STEPHANIE GARCIA WRITES – As Singapore’s president, Dr. Tony Tan Keng Yam, made his first diplomatic visit to neighboring Malaysia, Singapore news outlets stressed the importance of a strengthened relationship, while Malaysia sang a better-off-without-you tune in its own media.
The Straits Times and Singapore-based Channel News Asia stressed the value of the visit and focused on President Tan’s desire for increased connectivity between the countries, who were both founding members of ASEAN and believe in its potential. Both publications repeatedly quoted President Tan, although Malaysian Prime Minister Najib Razak’s remarks were absent.
Channel News Asia, for example, quoted President Tan in saying, “Improved connectivity through projects such as the High Speed Rail Link will further enhance our economic cooperation and people-to-people interactions. We are dreaming big together, so our peoples will gain an enriching and secure future together.” Does Prime Minister Najib Razak want this too? Who knows. The largest English language newspaper in Malaysia, The Star, had absolutely nothing to say about the visit.
In fact, just two days before the visit, The Star featured a story titled “When Singapore and Malaysia Were One,” highlighting the adjustment of families who had been torn apart during the split. Interestingly, the perspectives of the narrators all stressed an affinity for their beloved home country and described the struggles of adjusting to the foreign and newly fast-paced Singapore or their deep satisfaction with remaining in Malaysia.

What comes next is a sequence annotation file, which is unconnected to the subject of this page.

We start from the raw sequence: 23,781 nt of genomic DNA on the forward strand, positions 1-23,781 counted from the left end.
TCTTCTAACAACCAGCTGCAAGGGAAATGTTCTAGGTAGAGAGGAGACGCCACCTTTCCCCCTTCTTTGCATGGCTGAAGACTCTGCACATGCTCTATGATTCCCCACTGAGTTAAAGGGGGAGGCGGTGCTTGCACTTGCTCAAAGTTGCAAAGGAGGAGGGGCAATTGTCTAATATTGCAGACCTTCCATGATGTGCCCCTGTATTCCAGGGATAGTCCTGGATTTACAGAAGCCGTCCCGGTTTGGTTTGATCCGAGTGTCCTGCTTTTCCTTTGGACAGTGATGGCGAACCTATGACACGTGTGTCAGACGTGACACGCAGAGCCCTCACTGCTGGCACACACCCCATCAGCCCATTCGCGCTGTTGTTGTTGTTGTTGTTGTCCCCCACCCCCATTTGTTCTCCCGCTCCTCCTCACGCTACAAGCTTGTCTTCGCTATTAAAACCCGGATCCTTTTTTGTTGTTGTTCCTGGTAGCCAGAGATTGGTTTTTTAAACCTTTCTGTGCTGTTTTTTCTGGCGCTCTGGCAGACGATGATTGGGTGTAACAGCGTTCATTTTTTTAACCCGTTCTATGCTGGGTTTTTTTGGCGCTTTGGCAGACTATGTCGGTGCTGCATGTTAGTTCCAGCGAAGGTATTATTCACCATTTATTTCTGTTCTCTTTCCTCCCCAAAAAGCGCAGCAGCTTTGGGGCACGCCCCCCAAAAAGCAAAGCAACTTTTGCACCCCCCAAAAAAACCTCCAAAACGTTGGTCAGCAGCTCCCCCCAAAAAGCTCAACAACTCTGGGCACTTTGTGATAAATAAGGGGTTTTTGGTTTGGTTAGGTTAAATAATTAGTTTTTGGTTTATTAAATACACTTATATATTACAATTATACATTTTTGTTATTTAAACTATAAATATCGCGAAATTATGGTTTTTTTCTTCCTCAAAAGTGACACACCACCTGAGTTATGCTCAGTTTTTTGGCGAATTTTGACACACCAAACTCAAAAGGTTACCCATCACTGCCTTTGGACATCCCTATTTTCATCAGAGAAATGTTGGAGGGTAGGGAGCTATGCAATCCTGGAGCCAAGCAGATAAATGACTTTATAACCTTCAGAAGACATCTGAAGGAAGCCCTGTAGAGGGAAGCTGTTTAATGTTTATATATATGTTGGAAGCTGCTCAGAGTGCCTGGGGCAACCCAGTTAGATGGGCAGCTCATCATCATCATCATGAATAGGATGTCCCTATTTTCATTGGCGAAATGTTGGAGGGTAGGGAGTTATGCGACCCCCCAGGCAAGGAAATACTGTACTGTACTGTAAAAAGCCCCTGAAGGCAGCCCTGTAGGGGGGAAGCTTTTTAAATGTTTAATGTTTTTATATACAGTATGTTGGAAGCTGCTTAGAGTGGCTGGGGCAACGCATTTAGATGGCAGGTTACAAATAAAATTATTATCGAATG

The lack of a public narrative promoting neighboring relations with Singapore is telling. Singapore stresses its concerted efforts to improve relations and legitimizes Malaysia’s shared interest in ASEAN, while Malaysia remains silent. Is Malaysia acting as an envious older sibling, hesitant to admit the success and shared values of Singapore?
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